James Stunt is being pursued over a £1 million debt he accrued while gambling. Stunt claims he will find the cash to pay his debt by selling Monet and Picasso portraits he once lent to Prince Charles.
Stunt, who is known as a playboy and is the former husband of Formula 1 heir Petra Ecclestone allegedly ran up the seven-figure loss with a spread-betting firm. According to court documents, he has offered to borrow £70 million against a collection of fine art he loaned the Prince of Wales.
More About the Art Portfolio and Stunt’s Debt
The portfolio includes pieces by Monet, Picasso, Constable, Van Dyck, and Dali that are worth £225 million. Stunt, a bold bullion magnate, lent the pieces to Dumfries House, which is Prince Charles’ stately home. Stunt loaned the artwork to Prince Charles while the prince was renovating his £40 million Scottish stately home.
CMC Spreadbet is pursuing Stunt for £1,002,103. CMC Spreadbet is a city trading firm and claims that Stunt ran up his debt by betting on movements in the currency markets. CMC is suing Stunt for the million pounds and a fee of £219 per day of interest.
CMC also claims Stunt promised last year to repay the debt and said that he’d take out a £70 million loan to be secured against the Dumfries House art portfolio. He also suggested that he would liquidate a wine collection worth £650,000.
Stunt has been pictured previously with his art collection, which includes a Picasso work from 1960 entitled Head of a Woman. The piece was on display at New York’s Metropolitan Museum of Art at one point. It is known if Head of a Woman will be among the paintings Stunt will sell.
Gambling Laws in the UK
Gambling has long been a common practice in the UK. These days, online gaming is a massive part of the British economic system. Like online retail and banking services, virtual gambling is diverse and has become an entertaining pastime for British citizens.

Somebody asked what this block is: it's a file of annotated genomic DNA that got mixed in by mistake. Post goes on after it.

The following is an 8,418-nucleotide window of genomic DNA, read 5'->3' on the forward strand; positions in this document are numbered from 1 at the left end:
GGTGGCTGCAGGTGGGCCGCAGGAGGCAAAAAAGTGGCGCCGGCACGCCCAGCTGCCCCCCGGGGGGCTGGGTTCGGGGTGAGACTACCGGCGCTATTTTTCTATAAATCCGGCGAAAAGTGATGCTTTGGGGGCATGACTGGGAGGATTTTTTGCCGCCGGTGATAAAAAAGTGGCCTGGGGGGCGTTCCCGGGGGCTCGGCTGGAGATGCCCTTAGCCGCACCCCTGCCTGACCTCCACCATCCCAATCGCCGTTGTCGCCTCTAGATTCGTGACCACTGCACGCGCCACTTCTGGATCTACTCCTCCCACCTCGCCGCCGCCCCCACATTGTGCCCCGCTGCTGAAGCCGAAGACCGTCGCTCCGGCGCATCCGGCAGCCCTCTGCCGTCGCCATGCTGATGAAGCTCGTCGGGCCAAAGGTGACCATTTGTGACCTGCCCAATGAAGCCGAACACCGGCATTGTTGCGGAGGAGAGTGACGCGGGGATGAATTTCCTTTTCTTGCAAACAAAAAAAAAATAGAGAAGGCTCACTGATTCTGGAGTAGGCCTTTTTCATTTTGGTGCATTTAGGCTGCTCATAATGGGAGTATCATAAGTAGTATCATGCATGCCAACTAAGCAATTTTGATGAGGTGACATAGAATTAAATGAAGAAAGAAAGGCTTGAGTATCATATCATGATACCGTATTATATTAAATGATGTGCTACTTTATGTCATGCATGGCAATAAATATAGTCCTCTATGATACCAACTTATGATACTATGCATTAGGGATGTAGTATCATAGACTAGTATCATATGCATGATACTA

The United Kingdom has some of the largest and oldest bookmakers in the gambling industry. Gambling is thoroughly regulated by the British government to protect gamers. Gaming in the UK also provides several advantages for players. For starters, gambling in the UK is legal for people over the age of 18. The UK government enforces some of the most rigorous regulations on betting operators on guaranteeing a fair and safe environment. The UK also does not impose a tax of gambling winnings.
History of UK Gambling Laws
Gambling is a deeply rooted part of UK culture. Sports gambling, bingo, and lotteries have been prevalent in the region for the majority of the 20th century. Now that the internet has virtually taken over every industry, online gaming accounts for 35% of all betting activity, which allows gamblers to use both foreign and local services. These days, only players and gaming operators licensed by the UK Gambling Commission can provide gambling services and advertise these services to residents of the UK. Before the commission was established, gambling was regulated by outdated laws, with all past and present forms of legislation codifying online gambling as legal for UK residents.
Due to the Betting and Gambling Act of 1960, commercial bingo halls were permitted to operate in the UK for the first time. In Many 1961, betting shops were legalized; six months after legalization, up to 10,000 bingo shops opened. The new vetting procedures established by the Betting and Gaming Act required all betting shops to set up premises, pay their staff members and “go straight.” Betting houses made improvements in the 1980s that offered a more comfortable environment for bettors.
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